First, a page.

THE CONCLUSION OF THE Supreme Court's term usually brings a spate of opinions in the most contentious and closely divided cases of the year, and this year's session did not disappoint. On its final day, the Court issued four 5-to-4 rulings, among them its controversial decisions on school vouchers and student drug testing. All but lost in the ensuing hubbub was an important holding that struck down a limitation on the speech of candidates for state judicial office. In finding that the First Amendment rights of judicial candidates outweigh a state's efforts to curtail abuses of the process, the Court threw into question similar regulations in 38 other states. Judicial races increasingly resemble political ones, as massive amounts of money buy advertisements that distort, misrepresent and politicize judicial opinions.
Two years ago in Michigan, for instance, with three Republican justices up for re-election, a record $15 million was spent in a battle to control the state Supreme Court. The Republicans' backers paid for TV spots that attacked one Democratic candidate for previous rulings he had made as a lower appellate court judge. The ads claimed that the judge "gave" a pedophile "a slap on the wrist" when, in fact, the judge had been part of a majority on an appellate panel that had merely upheld a trial judge's sentence on appeal (as the panel was bound to do by law). In case viewers missed the point, though, the ad included both the judge's name and the word pedophile in large letters.
The specific question in Republican Party of Minnesota v. White was a relatively limited one: Can the state of Minnesota, which elects its judges like many other states, adopt a judicial regulation prohibiting candidates for judicial office from announcing their views on "disputed legal or political issues"? That is, can a state limit a prospective judge from announcing a position because such a statement might compromise the judge's independence? (A companion regulation that prevents candidates from "making pledges or promises of conduct in office" was not contested.)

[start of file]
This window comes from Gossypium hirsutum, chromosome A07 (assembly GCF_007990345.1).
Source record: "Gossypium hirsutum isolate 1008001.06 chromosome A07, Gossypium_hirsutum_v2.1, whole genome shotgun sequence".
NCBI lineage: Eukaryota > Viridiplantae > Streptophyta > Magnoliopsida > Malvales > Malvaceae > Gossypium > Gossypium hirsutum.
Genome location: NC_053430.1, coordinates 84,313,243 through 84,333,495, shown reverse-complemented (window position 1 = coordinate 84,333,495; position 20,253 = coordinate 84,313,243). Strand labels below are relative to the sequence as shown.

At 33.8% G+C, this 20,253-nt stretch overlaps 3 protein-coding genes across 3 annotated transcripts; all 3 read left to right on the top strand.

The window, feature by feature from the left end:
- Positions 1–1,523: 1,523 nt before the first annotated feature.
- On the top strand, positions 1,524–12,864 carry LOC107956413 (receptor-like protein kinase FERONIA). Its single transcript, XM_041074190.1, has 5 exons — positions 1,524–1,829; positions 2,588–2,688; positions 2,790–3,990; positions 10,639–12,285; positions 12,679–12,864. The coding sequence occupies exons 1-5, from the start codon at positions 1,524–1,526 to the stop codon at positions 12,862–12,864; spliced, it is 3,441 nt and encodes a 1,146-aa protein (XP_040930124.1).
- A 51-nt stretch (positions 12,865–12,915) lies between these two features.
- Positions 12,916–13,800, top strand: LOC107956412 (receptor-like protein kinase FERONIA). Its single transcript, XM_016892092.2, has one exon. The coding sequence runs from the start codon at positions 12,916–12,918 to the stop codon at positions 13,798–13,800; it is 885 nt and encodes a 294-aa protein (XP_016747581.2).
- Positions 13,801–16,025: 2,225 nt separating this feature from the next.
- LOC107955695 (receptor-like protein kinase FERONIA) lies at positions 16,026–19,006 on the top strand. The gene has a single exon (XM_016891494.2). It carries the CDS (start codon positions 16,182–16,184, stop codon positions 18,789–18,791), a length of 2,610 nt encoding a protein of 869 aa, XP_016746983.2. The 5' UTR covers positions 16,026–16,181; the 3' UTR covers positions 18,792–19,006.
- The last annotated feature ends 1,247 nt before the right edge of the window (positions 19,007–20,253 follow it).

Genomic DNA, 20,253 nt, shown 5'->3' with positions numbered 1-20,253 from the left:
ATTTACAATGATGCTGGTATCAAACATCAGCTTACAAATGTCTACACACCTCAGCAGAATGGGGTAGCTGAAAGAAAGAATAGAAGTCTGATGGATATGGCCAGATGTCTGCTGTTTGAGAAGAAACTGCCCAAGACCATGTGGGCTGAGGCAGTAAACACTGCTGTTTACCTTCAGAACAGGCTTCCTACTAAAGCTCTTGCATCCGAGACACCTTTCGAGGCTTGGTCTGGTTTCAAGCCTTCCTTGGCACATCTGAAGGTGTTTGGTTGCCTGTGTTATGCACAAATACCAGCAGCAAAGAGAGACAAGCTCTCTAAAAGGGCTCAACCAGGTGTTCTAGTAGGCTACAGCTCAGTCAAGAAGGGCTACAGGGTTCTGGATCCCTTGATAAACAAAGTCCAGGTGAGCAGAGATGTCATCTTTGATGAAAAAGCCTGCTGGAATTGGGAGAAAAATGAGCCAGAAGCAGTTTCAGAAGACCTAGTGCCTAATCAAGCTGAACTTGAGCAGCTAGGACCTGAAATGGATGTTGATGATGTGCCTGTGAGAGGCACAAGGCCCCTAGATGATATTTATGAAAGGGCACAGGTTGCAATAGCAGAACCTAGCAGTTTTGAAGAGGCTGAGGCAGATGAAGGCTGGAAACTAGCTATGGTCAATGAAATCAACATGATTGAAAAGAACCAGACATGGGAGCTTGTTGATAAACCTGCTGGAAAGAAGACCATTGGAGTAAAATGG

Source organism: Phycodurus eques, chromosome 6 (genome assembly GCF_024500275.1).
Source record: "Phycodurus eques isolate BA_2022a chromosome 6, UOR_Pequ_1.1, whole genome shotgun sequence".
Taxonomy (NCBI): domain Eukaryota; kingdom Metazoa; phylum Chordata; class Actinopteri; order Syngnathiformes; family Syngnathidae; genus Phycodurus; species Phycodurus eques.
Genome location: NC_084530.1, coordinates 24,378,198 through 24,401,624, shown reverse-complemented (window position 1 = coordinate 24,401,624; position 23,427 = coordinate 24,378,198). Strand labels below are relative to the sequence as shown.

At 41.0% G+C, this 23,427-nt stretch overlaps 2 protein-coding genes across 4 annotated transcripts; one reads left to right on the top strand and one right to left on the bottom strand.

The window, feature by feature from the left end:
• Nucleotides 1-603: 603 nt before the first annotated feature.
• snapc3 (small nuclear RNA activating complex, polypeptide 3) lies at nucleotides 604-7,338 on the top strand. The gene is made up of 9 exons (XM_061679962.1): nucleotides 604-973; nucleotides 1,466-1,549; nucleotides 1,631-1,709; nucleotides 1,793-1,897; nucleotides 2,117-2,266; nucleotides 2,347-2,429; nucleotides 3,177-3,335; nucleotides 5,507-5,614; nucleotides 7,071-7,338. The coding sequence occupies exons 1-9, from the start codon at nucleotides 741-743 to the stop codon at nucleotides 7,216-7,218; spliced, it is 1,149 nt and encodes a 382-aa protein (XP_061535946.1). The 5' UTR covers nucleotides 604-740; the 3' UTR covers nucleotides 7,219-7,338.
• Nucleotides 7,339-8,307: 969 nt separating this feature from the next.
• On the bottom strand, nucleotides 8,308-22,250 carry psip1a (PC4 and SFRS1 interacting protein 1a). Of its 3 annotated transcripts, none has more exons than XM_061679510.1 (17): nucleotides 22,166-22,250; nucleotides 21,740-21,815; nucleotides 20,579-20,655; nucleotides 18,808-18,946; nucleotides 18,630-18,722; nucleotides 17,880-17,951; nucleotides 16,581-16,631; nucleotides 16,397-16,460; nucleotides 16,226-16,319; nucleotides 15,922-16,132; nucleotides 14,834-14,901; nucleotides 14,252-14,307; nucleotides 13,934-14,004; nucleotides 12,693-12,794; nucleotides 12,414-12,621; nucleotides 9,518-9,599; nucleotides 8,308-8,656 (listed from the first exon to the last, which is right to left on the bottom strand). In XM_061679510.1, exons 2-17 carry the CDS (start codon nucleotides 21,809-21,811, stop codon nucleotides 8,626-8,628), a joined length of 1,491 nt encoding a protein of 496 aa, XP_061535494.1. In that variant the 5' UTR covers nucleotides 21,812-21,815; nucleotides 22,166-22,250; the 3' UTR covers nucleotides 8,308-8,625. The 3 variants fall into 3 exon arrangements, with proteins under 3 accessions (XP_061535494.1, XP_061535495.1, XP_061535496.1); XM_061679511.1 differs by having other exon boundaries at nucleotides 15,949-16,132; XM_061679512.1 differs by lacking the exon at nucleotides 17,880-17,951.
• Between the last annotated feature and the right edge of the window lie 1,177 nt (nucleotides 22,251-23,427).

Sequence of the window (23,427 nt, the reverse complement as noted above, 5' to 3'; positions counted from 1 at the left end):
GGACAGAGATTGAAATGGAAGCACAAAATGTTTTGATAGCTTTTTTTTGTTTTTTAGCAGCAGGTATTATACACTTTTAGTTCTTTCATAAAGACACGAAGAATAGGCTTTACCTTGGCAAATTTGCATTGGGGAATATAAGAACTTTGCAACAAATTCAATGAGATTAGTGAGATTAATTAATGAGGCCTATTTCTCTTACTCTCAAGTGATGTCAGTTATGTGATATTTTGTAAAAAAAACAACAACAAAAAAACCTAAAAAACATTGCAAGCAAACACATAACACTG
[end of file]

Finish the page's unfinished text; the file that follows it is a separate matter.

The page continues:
The impact of this decision goes well beyond Minnesota, since the flood of big money into judicial races is increasingly the national norm. [See "Justice For Rent: The Scandal of Judicial Campaign Financing," TAP, May 22, 2000.] As a recent report by the Brennan Center for Justice documented, donations to state supreme court candidates grew to more than $45 million in the 2000 election cycle, an increase of 61 percent from just two years earlier.
Worse yet, the increase is coming from parties with significant interests before these courts. According to the National Journal, two of the nation's biggest business groups, the U.S. Chamber of Commerce and the Business Roundtable, have already amassed a $25 million war chest and are endeavoring to raise more. Their aim is to elect more business-friendly state supreme court justices and attorneys general.
AT THE CENTER OF THE MINNESOTA case, as with most challenges to campaign-related reforms, is a classic First Amendment question: To what extent can candidates' statements be restricted, either by a specific rule or through limitations on spending in campaigns? In 1996, Gregory Wersal, a Republican candidate for the Minnesota Supreme Court, criticized a number of the court's decisions and positioned himself as a strict constructionist determined to dethrone the judicial "activists." Fearing sanction for having gone beyond the bounds of the state's prohibition on announcing positions, however, he withdrew his candidacy. When he ran two years later, the state's ethics lawyers told him he could not make those kinds of statements in his campaign. At that point, together with the state Republican Party and the American Civil Liberties Union, he filed suit.
In striking down the Minnesota rule and overturning a decision by the 8th U. …